Theory and Simulation of Quantum Materials

The properties and the very existence of all materials can be understood in terms of the fundamentals laws of quantum mechanics, but there is a certain class of systems that have been progressively grouped under the umbrella of “quantum materials”. They include a variety of rather different materials, ranging from high-temperature superconductors, strongly-correlated systems to topological insulators, to Dirac materials and to the large set of Van der Waals materials.

What all quantum materials share is the presence of emergent phenomena that are responsible for their rather exotic behaviour, posing fascinating scientific questions that deal with the foundations of condensed-matter physics and materials science, such as the existence of emergent particles end excitations like Dirac, Weyl and Majorana fermions.

The scientific progress in the field of quantum materials can also contribute substantially to disruptive changes in modern technology, a prominent example being the rise of quantum computing. A compelling case is the proposal of using 2D topological insulators (a.k.a. quantum spin Hall insulators or QSHIs) as a platform for low-dissipation electronics. In these materials, while the bulk region remains always insulating, the edge regions are metallic and can host robust dissipation-less electronic transport—even in the presence of rather strong disorder (e.g. impurities or defects)—being protected by the non-trivial topology of the bulk electronic wavefunction. In addition, such 1D edge transport can be switched on/off through an external electric field and its spin–momentum locking makes it very promising for spintronics functions such as spin-current generators and charge-to-spin convertors.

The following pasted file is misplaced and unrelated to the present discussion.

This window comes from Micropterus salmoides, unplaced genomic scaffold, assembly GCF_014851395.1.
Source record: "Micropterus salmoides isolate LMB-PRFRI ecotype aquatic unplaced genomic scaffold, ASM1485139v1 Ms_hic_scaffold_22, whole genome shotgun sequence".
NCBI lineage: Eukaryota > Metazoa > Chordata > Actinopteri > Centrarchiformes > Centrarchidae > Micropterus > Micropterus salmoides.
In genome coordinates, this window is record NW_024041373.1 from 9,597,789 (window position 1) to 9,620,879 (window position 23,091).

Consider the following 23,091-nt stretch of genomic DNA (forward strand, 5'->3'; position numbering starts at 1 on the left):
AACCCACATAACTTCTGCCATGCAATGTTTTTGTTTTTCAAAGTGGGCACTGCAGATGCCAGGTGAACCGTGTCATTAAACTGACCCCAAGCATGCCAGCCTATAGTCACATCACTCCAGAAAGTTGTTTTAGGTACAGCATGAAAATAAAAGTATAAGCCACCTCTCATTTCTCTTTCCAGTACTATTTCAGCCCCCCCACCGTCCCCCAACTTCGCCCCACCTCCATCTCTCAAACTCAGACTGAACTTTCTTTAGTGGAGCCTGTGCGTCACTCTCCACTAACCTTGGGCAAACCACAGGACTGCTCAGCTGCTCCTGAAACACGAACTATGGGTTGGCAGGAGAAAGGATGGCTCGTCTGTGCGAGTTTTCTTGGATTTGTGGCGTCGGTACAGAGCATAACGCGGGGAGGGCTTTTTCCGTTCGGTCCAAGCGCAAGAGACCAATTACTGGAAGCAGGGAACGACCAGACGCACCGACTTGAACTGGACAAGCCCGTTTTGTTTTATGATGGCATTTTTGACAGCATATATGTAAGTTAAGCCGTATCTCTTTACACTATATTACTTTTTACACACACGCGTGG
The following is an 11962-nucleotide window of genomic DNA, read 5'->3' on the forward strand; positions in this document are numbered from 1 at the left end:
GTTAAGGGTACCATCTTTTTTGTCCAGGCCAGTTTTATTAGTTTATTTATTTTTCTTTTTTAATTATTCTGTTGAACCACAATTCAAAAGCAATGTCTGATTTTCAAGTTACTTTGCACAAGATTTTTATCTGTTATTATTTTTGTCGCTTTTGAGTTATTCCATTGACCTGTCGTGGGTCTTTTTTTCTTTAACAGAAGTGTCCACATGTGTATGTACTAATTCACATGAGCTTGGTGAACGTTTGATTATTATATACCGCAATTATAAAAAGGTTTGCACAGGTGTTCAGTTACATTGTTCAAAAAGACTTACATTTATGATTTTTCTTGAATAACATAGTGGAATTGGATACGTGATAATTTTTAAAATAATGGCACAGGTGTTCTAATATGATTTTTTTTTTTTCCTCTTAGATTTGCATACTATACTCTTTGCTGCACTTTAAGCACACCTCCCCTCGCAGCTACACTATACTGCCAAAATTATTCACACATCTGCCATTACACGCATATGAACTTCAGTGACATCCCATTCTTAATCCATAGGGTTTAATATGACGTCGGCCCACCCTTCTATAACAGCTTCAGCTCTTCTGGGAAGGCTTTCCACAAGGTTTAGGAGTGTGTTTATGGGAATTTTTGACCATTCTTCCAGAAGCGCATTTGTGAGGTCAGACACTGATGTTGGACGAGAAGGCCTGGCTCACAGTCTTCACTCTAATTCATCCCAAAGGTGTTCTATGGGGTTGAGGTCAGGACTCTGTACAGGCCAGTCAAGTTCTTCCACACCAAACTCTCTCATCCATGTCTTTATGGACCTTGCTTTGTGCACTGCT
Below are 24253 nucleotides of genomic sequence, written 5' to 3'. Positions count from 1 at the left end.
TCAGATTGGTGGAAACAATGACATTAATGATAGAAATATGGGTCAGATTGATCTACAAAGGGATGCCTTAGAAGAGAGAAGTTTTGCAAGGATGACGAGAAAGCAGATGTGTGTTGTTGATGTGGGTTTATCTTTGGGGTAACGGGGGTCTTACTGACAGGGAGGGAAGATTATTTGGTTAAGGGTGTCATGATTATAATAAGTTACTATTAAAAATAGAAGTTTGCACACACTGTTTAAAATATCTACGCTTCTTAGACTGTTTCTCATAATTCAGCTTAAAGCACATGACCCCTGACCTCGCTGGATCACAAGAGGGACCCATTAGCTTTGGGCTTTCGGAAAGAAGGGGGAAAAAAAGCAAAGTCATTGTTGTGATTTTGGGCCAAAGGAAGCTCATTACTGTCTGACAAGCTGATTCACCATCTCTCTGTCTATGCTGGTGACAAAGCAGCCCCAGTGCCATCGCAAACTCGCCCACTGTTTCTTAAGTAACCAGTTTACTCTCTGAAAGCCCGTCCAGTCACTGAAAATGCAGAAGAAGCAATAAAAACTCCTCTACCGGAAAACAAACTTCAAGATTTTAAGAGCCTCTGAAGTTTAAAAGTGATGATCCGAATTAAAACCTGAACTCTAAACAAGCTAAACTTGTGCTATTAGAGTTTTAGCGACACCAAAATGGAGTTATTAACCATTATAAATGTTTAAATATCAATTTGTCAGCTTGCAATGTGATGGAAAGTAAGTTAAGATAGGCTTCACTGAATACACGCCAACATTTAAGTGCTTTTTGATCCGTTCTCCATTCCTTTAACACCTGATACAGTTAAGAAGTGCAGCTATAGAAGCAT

Maximally-localised Wannier functions of bulk jacutingaite (Pt2HgSe3), a dual topological insulator where a non-trivial weak Z2 invariant coexist with a mirror Chern number. Topologically-protected helical edge states flowing around the sample are represented with blue and red arrows.

We leverage cutting-edge electronic structure simulations techniques to study, and possibly discover, novel quantum materials for spintronics and topological quantum computing applications, with a focus on topological insulators and 2D materials. Our portfolio of computationl tools range from density-functional theory and many-body perturbation theory (GW) to Wannier functions, ab initio molecular dynamics and machine learning, powered by heavy use of high-performance computing (HPC) infrastructures. In addition to complex first-principles studies, we develop new theories and methods to investigate geometrical aspects of the electronic structures, such as topological invariants.

Head of Research Group
Antimo Marrazzo


Last update: 05-10-2024 - 07:48